Anderson, E. M. and J. R. Lovvorn. 2008. Gray whales may increase feeding opportunities for avian benthivores. Marine Ecology Progress Series. 360: 291-296.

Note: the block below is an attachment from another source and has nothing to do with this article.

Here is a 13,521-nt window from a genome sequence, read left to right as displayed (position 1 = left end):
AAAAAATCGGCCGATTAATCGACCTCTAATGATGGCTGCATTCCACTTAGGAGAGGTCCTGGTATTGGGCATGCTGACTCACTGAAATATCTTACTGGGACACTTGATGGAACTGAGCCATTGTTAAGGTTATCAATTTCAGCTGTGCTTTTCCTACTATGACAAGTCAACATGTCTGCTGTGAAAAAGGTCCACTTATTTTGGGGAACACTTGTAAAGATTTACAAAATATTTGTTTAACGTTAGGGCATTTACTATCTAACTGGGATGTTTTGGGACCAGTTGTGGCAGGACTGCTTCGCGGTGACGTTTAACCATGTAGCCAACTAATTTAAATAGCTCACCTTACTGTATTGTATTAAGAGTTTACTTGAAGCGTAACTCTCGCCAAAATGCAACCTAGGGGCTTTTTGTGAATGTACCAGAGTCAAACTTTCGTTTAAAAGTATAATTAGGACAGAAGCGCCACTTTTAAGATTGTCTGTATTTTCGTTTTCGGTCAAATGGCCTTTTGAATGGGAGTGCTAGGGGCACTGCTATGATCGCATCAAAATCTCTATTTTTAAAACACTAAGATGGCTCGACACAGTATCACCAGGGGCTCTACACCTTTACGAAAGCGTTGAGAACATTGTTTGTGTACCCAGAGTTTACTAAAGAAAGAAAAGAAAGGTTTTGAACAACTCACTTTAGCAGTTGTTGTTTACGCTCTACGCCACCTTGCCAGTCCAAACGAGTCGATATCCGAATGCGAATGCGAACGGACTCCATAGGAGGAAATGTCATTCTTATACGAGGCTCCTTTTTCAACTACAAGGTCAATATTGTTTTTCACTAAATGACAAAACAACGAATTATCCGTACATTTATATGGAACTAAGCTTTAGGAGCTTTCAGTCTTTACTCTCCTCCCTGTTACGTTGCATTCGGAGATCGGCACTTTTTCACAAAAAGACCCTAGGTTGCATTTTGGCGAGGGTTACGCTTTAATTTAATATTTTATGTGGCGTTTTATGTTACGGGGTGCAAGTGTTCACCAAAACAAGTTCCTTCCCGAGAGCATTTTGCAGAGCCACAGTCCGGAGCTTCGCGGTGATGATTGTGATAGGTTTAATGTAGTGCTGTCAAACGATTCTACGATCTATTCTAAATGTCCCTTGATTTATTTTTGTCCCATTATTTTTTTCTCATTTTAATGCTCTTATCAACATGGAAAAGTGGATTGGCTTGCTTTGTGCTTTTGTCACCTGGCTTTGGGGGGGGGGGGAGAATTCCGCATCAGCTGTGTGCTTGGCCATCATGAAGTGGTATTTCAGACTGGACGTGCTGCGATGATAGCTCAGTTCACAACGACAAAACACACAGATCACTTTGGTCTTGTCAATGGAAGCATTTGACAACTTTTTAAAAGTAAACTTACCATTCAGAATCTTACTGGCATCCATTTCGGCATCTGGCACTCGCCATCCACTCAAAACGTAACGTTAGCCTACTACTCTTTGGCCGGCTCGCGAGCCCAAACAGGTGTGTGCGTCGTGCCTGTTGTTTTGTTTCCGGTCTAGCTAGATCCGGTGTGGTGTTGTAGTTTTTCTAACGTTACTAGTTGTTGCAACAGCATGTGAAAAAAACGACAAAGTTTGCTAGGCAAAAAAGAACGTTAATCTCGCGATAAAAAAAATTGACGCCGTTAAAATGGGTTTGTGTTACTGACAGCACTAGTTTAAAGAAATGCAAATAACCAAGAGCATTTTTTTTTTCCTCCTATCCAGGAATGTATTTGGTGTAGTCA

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Feeding by gray whales Eschrichtius robustus along the eastern Pacific coast between the Bering Sea and Baja, Mexico, appears to be increasing. Gray whale feeding can disturb large fractions of intertidal and shallow subtidal sediments, altering the distributions of benthic invertebrates for many months. Increased gray whale feeding may be modifying foraging profitability for other bottom-feeding vertebrates along the coast, but such effects have not been documented. This paper is the first report of a feeding association between a cetacean and bottom-feeding birds, namely a migrating gray whale and diving sea ducks. Local counts and condition of surf scoters Melanitta perspicillata in Puget Sound, Washington, suggest that gray whale feeding can provide important foraging opportunities for scoters during spring, when other foods may have declined and requirements to prepare for migration and reproduction are high. Complementary data are needed to evaluate the importance to scoters of this seasonal interaction with gray whales. However, given the large and protracted impacts of gray whales on benthic communities, our observations suggest that whale feeding may have increasing influence on the foraging patterns and trophic relations of a range of bottom-feeding vertebrates.